Living hand to mouth sours a person slowly, the same way a storm-drowned corpse’d pickle within the anaerobic mud of a swamp if the grave were somehow deep enough. To see opportunity beyond the day-to-day struggle to live month over month is too often an exercise in futility; To wipe the bayou flavored shit from your eyes and squint hard enough to fight the ingrained, enfeebling myopathy of poverty long enough to see a greater world of shit around you, devoid of opportunity, is reason enough to collapse into fantasy and addiction. There the will of a man made unequal festers in his own ammonia, a pile of half-digested meat within the stomach of greater vice. The aching belly of the arm-snapping fool is blameless in the eyes of a mental health professional but within the dry-rotting cystic worldview of the working class the disadvantaged deserve their own suffering. This eroded class of people, those who’d see depression, anxiety and addiction as normalcy is elite in the sense that they’ve written the soundtrack to the most meaningful entrants into the greater innovative pantheon of sludge metal throughout the last three decades. Bitterness, hatred, depression and the razor’s edge is the proverbial ‘blues’ of the sub-genre in hand and anything else is foul appropriation of the people’s music. Vancouver, Canada based sludge metal trio Nightfucker come bearing the gift of that soured and terminally buried soul that defined sludge metal in the 90’s and reinforced its emotional spectra in the 00’s.
To what nigh tuneless extreme can doom metal and hardcore punk (alternately, pure noise) fuse to create enough of a mania that’d feel cathartic enough to please the downtrodden and deeply-stained needs of sludge? It’d be fair that British sludge/drone doom metal band Moss pushed those limits just as Noothgrush did before them and Coltsblood after. Those nearly twenty minute dirges unto Hell were a worthwhile point of inspiration for many sludge enthusiasts within England before the hardcore-curious crowd began to overwhelm the populace. I only mention this because you could feel the dread screaming from the guitar of ex-Moss member Dominic Finbow who brings his own taste for earth shattering gloom to Nightfucker along with members of lesser known Vancouver black metal act Radioactive Vomit. Where then do they aim their mud-caked spears? The whole of the Nightfucker experience lies somewhere between the ‘Dismal’ and ‘Come to Grief’-era of Grief, the hissing rapture of Burning Witch, and a few subtly blackened modernizations felt within Coffinworm‘s heralded debut ‘When All Became None’. I’d say their style is pretty buttoned-up within those general sonic reaches and that isn’t to say that they’re iterating on obvious influences but that this is a traditional sort of experience for folks who are often drawn within this niche.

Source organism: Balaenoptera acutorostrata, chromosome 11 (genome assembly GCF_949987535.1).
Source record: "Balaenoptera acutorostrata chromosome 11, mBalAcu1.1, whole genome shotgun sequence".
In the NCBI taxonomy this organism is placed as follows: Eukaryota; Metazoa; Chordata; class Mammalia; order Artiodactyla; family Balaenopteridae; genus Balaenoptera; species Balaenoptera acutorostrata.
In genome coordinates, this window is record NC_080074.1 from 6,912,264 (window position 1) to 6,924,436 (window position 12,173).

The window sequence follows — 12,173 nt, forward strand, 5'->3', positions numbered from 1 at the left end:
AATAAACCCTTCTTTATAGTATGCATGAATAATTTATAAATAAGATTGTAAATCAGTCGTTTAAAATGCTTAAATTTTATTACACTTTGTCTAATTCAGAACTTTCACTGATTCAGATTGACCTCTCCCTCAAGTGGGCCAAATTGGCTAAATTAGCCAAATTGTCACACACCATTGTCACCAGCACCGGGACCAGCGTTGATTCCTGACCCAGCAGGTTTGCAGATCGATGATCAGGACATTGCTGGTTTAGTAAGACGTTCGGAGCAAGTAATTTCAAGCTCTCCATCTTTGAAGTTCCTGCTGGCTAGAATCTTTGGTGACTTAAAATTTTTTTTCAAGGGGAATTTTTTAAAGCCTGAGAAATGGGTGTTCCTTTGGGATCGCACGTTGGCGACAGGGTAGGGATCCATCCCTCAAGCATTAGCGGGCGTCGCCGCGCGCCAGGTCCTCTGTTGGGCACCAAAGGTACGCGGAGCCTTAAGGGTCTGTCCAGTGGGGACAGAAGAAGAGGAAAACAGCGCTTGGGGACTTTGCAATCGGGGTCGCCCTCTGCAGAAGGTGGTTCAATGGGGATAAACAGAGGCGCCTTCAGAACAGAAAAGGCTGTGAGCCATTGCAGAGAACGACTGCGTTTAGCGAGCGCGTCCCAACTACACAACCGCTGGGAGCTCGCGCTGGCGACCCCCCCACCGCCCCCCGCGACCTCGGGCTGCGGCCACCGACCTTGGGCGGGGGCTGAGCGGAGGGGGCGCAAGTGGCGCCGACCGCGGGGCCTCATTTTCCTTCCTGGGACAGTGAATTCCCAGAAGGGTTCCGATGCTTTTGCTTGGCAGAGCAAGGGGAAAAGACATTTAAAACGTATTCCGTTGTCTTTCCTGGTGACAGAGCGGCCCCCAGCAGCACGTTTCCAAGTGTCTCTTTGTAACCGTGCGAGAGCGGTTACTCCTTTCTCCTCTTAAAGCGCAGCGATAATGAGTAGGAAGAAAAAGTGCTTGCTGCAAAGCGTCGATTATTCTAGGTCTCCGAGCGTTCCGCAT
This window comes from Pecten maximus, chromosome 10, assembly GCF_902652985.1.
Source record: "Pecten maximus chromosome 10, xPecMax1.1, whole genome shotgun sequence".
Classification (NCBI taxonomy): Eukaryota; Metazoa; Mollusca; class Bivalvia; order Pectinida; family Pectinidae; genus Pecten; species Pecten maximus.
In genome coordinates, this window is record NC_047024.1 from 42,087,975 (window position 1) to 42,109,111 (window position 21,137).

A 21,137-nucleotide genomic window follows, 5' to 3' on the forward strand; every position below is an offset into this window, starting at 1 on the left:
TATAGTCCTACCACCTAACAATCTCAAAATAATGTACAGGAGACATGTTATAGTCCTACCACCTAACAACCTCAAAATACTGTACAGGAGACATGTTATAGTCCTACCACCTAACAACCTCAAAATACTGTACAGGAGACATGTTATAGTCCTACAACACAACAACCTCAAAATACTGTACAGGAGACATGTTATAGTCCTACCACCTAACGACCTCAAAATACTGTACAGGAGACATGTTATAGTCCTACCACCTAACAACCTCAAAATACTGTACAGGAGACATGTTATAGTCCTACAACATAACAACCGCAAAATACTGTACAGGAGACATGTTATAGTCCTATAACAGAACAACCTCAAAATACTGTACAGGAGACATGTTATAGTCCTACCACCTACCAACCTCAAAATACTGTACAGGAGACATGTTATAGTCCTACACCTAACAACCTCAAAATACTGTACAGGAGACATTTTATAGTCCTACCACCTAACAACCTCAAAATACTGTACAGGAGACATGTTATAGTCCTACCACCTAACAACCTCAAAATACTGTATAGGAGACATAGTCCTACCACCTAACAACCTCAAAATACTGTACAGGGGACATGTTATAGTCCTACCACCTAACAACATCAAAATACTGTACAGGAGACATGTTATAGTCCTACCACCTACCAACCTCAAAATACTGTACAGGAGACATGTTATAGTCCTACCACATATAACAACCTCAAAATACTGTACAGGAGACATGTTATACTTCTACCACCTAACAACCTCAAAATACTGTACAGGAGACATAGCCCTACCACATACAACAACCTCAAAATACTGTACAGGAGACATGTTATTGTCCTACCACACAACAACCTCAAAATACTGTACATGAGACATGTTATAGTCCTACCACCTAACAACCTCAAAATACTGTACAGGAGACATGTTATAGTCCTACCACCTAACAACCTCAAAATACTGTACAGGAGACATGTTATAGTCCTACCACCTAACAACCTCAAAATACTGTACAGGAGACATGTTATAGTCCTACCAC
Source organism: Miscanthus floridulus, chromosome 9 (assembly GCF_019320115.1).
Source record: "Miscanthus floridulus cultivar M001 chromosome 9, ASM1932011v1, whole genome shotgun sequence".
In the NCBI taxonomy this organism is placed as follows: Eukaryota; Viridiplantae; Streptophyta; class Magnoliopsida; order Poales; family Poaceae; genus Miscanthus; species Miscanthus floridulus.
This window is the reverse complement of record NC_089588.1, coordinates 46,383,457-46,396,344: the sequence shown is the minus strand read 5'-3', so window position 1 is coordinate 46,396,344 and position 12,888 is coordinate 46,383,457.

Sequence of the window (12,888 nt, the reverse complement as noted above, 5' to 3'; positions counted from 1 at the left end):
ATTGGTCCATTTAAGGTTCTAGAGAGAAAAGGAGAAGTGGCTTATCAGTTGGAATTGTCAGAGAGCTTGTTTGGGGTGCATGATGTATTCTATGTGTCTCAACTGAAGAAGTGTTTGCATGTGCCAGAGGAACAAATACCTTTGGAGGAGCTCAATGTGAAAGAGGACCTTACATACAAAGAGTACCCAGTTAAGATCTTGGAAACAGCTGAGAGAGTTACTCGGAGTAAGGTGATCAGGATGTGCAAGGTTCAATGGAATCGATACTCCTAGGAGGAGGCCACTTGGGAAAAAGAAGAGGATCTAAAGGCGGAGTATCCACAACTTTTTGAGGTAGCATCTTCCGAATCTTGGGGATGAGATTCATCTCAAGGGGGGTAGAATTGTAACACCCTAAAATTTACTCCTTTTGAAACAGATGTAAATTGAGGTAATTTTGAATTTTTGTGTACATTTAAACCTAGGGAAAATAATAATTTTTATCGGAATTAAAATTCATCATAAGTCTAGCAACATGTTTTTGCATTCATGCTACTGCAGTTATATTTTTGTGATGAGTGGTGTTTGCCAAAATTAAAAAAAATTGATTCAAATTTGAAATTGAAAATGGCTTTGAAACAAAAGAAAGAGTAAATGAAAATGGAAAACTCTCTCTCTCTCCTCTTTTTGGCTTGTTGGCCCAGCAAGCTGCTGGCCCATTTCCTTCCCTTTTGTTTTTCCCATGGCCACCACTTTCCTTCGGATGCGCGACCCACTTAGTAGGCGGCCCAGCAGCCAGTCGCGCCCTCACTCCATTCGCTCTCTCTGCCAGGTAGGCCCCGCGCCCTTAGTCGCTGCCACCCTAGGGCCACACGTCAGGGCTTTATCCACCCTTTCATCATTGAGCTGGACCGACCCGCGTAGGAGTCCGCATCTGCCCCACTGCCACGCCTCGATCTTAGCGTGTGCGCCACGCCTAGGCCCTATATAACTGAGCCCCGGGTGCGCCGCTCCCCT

Four roughly eight to ten minute slow-motion, lets say Winter-paced, songs hiss and gnarl their way forward on this debut that is arguably all about the bass guitar tone in terms of narrative voice. The rasp-and-roar vocal approach from Adam Sorry (Celestial Bloodshed, Deathwinds) couldn’t be more satisfying in terms of believable suffering, though his register is cold and unerring as an extreme metal vocal would be when compared to any of the 90’s classics I’d previously mentioned. Though the songwriting within is not as drone focused or extensive as Moss were, there is a sort of similar ‘tunelessness’ that defines the ‘Nightfucker’ listening experience. A dry as bones march forward is warmed by the downtuned-to-Hell co-mingling of oversaturated bass and guitar distortion where only feedback and vocal cadence allow a break from the slow-paced doom metal riffing that is more or less constant throughout the album’s ~37 minute length. It is oppressive by design, a screaming mass of doom metal with blackened sludge’s hiss up front and probably nothing too far out of the ordinary for most dedicated sludge fandom. Where I’d argue this is well above average is really for the sake of professional quality, quality layout design, veneration of classic sludge metal, and the easily repeatable mood that Nightfucker create. There is misery and satiating heaviness up front but never that ‘too far, too long’ amateurish excess that clogs the message of most modern extreme sludge metal.
Of course I found myself wanting something more varietal, musical, and ambitious after 5-6 full listens but, as a point of planting roots in the soil ‘Nightfucker’ creates a solid platform without promising too much and quickly creates a very focused and dirge-like musical ambition to begin with. I appreciate a sludge record that feels like it gets to the point and rides that wave for the entirety of the full listen without trying for any bells and whistles, this ‘ride the pocket’ simplicity is where I think fans of early Grief will appreciate Nightfucker most. If I’ve painted a generally traditional-leaning picture of sludge metal do not allow me to overstate myself, the single-mindedness of the release is more defining a characteristic than any noticeable nods to the old ways. ‘Nightfucker’ comes with a reasonably high recommendation, more for the experience and the ache of its sound rather than any deeper artistic statement. For preview I’d suggest trying any one of the four tracks here as any one of them will deliver the ‘gist’ of the full experience. My personal favorite track was “Death Beset”, especially in context with the rest of the album building up to it.
A skeleton beneath the roots. 3.75/5.0
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